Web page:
Adding to Patterson’s comments, Saric details what it takes to achieve an effective transformation journey in procurement. “An effective transformation journey can only begin once an organisation has mapped out its digital maturity. Before adopting a procurement platform, procurement teams must review their company strategy, processes, structure, and technology against leaders in the industry to gauge maturity and identify areas for improvement.

“Pre-packaged solutions can be a great start, helping you to deploy effective procurement tools in just a matter of weeks. However, scalability and flexibility are also important to consider as it enables the solution to grow with the company and adapt quickly to both short and long term changes in the market. Smart procurement technology brings long-term cost and efficiency benefits to organisations. The added visibility given across the supply chain is critical for firms looking to stay ahead of the curve and make informed decisions, spot new opportunities, and manage risk. These platforms will give organisations a significant competitive advantage, so they need to be investing now – or risk lagging behind competitors, losing market share and missing vital chances to innovate.”

The Benefits of Adopting a Procurement Platform in Your Organisation?

“We are consistently seeing both in the news and in our business how fragile just-in-time delivery can be. Thanks to the pandemic cutting production, growing consumer trends impacting traditional labour supplies, and regional challenges (such as the red tape from Brexit), means procurement departments have never faced a more challenging and competitive fight,” explains Patteson.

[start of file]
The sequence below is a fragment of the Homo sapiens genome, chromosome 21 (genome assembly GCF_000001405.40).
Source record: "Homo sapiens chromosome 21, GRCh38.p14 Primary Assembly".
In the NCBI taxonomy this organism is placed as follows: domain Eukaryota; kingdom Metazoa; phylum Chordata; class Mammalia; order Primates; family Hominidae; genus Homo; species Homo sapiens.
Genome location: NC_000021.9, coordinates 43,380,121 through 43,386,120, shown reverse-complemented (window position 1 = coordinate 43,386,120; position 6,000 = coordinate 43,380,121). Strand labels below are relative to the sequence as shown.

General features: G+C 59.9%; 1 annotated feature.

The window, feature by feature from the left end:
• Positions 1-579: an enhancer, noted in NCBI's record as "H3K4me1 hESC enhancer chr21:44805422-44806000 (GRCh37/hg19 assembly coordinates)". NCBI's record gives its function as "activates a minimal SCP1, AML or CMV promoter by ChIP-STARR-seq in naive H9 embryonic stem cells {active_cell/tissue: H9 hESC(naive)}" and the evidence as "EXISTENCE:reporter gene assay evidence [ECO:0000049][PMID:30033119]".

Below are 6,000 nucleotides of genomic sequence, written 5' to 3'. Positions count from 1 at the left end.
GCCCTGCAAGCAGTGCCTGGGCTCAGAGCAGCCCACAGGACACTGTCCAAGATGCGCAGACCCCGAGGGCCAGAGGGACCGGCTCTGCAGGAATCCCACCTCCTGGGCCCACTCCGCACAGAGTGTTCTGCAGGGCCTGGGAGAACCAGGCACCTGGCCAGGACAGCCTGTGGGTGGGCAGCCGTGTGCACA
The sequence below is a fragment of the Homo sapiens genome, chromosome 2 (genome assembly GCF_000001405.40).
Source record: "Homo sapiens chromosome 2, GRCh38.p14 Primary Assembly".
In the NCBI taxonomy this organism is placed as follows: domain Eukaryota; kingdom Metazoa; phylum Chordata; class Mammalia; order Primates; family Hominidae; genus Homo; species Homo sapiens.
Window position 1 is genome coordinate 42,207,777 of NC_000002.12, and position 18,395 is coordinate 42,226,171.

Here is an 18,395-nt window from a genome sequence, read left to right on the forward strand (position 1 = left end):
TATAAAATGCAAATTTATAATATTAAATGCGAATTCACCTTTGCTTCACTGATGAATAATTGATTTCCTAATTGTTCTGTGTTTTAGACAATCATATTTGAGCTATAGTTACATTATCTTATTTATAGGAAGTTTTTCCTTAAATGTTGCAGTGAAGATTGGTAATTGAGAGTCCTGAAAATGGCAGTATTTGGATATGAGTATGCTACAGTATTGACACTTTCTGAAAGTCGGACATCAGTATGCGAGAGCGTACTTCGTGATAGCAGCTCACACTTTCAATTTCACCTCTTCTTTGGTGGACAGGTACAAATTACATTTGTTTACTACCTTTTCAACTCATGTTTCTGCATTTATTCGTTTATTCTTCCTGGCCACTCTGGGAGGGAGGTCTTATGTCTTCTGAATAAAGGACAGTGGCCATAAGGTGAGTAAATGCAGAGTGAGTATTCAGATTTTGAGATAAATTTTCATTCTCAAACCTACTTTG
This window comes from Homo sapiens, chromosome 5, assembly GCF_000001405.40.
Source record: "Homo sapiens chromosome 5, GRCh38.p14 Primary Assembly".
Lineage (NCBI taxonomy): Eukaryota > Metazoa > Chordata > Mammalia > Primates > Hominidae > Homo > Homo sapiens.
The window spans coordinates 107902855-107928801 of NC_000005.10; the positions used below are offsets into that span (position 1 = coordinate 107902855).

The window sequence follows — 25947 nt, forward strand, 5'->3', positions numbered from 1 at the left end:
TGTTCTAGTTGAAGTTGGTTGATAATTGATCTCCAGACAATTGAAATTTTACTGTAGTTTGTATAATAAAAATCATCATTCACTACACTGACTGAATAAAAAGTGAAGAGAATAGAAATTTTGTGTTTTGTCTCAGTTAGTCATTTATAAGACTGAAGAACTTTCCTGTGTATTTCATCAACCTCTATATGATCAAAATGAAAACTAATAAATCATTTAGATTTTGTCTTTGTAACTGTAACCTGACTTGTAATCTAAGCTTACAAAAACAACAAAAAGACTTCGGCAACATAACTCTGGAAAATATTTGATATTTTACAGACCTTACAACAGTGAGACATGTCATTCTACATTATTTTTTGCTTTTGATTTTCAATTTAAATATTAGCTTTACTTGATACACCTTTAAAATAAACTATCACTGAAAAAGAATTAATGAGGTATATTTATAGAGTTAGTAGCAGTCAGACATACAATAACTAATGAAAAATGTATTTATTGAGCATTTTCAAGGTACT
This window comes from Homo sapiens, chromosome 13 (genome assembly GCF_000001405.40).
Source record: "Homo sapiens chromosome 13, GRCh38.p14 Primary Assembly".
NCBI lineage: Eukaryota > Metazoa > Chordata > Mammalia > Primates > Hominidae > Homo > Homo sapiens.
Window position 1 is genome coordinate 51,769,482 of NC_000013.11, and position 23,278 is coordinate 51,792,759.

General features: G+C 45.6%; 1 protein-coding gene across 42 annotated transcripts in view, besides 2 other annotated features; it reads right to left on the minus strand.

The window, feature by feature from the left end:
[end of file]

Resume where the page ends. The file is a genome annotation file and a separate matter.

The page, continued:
In order to succeed in this challenging environment, “businesses and procurement teams need to make instant decisions and utilise those decisions at all times. This means building a closer connection than ever between procurement, business stakeholders, sales and legal, and fully understanding existing commitments and obligations within contracts and the impact of new contractual conditions,” he adds, identifying three key areas where the value is enormous:

  • Speed: “While supply is short, the value to act when opportunities arise could be the difference between maintaining production and plant closure. Organisations with CLM can achieve up to 80% reduction in an average cycle time from bid to signed agreement.”
  • Efficiency: “Ensure your procurement team is focused on negotiating the best terms rather than working on admin heavy tasks. With advanced CLM, procurement departments are supported in negotiation with valuable insights and less time wasted searching for past agreements.”